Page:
Ian and Pay your taxes make an excellent points. Some people (myself included) have some level of discomfort with the commercialization of intimacy. Intimacy should not be for sale. However, for most people, selling sex/comfort is better than the alternative: giving it away for free.

      So really, we have two choices--a pro-capitalist model where intimacy is bought and sold, and we accept, however reluctantly that this is a business and subject to taxes and regulation and potentially price controls, or we work harder--a lot harder--at being better humans to each other and providing touch/therapy/intimacy for free.

      The third alternative--banning what falls under the banner of "prostitution," is not only stupid--because it's so hard to define what exactly "prostitution" is, but also counterproductive, in that humans will have sex and seek out intimacy/touch regardless of strictures placed upon it.

      Personally, I find much of the discussion around "prostitution" distressingly simple-minded. The "sex objectifies women" banner that feminists and conservatives so happily flock to, and that is behind this legislation is so is glowingly hypocritical that it's practically gone supernova.

      Sunny Dee

      Nov 7, 2014 at 11:32am

      France and now the UK have both had similar legislation come up, and they were defeated. What is the difference between those countries, those attempts to criminalize clients, and Canada? The Canadian govt completely dismissed, ignored and attempted to discredit the sex workers themselves. And the SCC ruling of last year.

      Steller's Jay

      Nov 7, 2014 at 11:53am

      "Not regulated" doesn't mean "pay no taxes". If my neighbour asks me to rake their leaves, that's not regulated but I have to pay taxes on it same as any other earned income. Examples of regulated would be doctors or lawyers. Or the "escort services" that pay substantial municipal license fees and used to advertise in the Yellow Pages.

      Incidentally, "regulated" can mean "pay no taxes". An example is TFSA's.

      Norma Jean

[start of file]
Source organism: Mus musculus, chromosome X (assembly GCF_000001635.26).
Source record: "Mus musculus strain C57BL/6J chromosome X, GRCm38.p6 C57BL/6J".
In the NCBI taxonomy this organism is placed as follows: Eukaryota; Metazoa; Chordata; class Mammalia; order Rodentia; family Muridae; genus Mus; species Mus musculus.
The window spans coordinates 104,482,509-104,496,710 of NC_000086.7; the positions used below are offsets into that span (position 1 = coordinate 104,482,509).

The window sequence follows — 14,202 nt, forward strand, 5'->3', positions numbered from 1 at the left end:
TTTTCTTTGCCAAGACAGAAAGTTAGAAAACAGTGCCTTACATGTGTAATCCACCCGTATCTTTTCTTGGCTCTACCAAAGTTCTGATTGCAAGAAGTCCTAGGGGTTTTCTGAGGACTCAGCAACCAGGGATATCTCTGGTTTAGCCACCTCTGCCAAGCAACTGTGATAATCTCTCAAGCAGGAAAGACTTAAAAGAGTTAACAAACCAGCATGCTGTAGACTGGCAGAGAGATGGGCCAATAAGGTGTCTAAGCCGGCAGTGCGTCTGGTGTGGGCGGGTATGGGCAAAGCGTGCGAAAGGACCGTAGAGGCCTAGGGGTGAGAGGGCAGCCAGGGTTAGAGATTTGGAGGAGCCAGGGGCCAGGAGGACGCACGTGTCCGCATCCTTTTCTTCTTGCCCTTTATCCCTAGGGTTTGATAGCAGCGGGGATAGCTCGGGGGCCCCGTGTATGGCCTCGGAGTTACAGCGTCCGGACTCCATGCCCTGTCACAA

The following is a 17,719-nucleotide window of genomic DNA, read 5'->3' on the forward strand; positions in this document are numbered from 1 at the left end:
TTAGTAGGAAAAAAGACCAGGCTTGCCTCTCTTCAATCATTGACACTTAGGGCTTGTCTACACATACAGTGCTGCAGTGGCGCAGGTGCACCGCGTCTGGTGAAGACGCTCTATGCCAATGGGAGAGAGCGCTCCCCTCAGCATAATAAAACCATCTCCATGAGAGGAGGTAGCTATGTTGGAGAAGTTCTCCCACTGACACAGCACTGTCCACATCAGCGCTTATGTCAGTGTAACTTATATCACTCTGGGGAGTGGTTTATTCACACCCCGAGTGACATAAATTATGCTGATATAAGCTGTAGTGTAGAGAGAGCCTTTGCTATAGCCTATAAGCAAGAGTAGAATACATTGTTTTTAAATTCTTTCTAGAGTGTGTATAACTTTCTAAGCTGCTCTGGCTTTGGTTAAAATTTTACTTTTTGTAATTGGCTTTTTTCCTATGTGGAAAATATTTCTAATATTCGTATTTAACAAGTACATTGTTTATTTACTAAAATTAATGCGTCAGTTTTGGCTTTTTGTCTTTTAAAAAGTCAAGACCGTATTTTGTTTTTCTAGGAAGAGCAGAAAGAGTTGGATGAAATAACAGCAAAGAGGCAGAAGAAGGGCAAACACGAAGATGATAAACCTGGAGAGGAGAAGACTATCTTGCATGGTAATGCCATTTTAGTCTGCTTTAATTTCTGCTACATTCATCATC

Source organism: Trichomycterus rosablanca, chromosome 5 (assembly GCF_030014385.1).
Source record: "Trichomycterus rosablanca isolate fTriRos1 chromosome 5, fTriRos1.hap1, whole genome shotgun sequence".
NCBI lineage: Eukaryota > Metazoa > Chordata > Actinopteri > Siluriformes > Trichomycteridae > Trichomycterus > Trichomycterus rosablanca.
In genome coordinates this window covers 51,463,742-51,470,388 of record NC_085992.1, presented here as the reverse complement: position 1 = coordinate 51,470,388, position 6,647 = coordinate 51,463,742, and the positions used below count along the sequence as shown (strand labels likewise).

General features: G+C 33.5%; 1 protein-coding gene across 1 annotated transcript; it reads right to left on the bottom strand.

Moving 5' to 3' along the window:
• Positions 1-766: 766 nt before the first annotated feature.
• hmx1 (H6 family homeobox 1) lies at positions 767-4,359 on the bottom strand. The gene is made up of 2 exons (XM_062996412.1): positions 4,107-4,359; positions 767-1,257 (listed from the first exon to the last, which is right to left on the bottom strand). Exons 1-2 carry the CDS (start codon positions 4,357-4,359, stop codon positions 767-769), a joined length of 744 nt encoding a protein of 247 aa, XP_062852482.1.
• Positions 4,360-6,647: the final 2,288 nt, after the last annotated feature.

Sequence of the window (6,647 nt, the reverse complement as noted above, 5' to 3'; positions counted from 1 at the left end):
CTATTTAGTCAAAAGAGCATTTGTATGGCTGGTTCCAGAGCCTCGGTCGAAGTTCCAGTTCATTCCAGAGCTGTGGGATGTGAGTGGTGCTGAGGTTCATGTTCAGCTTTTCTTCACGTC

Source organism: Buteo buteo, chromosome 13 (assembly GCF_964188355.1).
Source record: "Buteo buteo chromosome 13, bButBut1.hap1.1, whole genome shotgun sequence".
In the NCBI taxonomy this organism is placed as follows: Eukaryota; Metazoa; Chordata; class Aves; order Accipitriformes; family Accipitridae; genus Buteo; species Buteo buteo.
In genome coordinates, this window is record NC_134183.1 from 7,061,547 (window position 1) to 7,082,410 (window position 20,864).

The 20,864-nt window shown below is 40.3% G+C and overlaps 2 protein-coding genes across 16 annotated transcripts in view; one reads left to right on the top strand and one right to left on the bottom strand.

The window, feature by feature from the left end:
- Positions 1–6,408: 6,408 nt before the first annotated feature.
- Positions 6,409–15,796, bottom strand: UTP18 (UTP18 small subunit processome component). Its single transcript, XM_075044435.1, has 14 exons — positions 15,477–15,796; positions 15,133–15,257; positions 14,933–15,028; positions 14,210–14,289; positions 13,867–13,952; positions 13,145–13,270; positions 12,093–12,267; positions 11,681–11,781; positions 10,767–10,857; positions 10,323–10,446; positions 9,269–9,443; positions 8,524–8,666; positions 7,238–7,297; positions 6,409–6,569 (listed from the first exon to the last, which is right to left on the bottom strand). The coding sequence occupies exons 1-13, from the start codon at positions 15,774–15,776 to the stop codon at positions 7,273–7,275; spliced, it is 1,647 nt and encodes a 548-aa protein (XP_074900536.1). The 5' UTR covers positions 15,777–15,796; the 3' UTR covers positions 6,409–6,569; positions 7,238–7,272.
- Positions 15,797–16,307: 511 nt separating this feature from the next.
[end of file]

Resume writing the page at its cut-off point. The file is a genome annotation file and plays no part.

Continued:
Nov 7, 2014 at 12:03pm

      Regarding 'regulation' in a decriminalized system: What sex worker rights activists like myself want is to be subject ONLY to the SAME (and NOT special laws) which regulate every other business and working situation. Not wanting regulations specific to prostitution is because of the historic problems with giving any branch of government the power over the lives and bodies of sex workers. When prostitution is illegal, law enforcement officers tend to use the laws to obtain sexual favors from us. is a list of but a few of the many cases in the US of cops raping/ extorting/ pimping/ abusing sex workers.

      The idea that prostitution is ever going away is so far off base, precisely because cops are human and use our services (either by cash payment or by threat of arrest) as much as the rest of our clients. By removing the criminal aspect of prostitution and treating it like a business (which it is) means that those 'regulations' which apply to every other worker and employer also apply to us and our business. Criminal laws, civil and business laws- all of them apply, so it is not like we are going to go unregulated.

      Norma Jean

      Nov 7, 2014 at 12:20pm

      Hazlit, understandably not everyone is comfortable with others providing comfort and sexual intimacy for a fee. That is your right. I think you don't understand human nature though when you say "or we work harder--a lot harder--at being better humans to each other and providing touch/therapy/intimacy for free." The clients I had who were elderly or infirm and needed companionship did not want 'pity
      or 'charity' because they did not feel they could call me whenever they were lonely- as they may have worn out their welcome. Part of the experience with us is that we allow them to keep their dignity in paying for our time, so they never felt obligated to us for the time we spent with them. That's really what they are paying for- our time.

      No doubt everyone would love it if doctors and lawyers gave away their time and services rather than charge exorbitant fees… but if you needed to speak to a lawyer on a regular basis, and needed lots of his or her time, would you really feel comfortable asking them over and over again for their time for free? Giving away one's time and services once in a while is one thing, but eventually, the service provider begins to resent the person who constantly calls them and gives them nothing in return.

      Many of us have had clients who became attached to us and wanted to come back to see us - because the services we offered suited their needs better than anyone else. I had clients who remained with me for years- up until they died. I retired years ago, and when I did, some clients were devastated because I could not refer them to anyone else 'like me' due to the laws which made such a referral a felony. They felt abandoned, but I had no choice.


      Nov 7, 2014 at 4:24pm

      @ Pay Your Taxes

      Unregulated doesn't mean that an business owner doesn't want to pay taxes.

      There are many self-employed individuals who carry on a business and file personal tax returns and are not governed by any regulatory body. All they need is a Social Insurance Number.

      Generally, nobody likes regulation or too much of it.

      Don't label sex workers as greedy.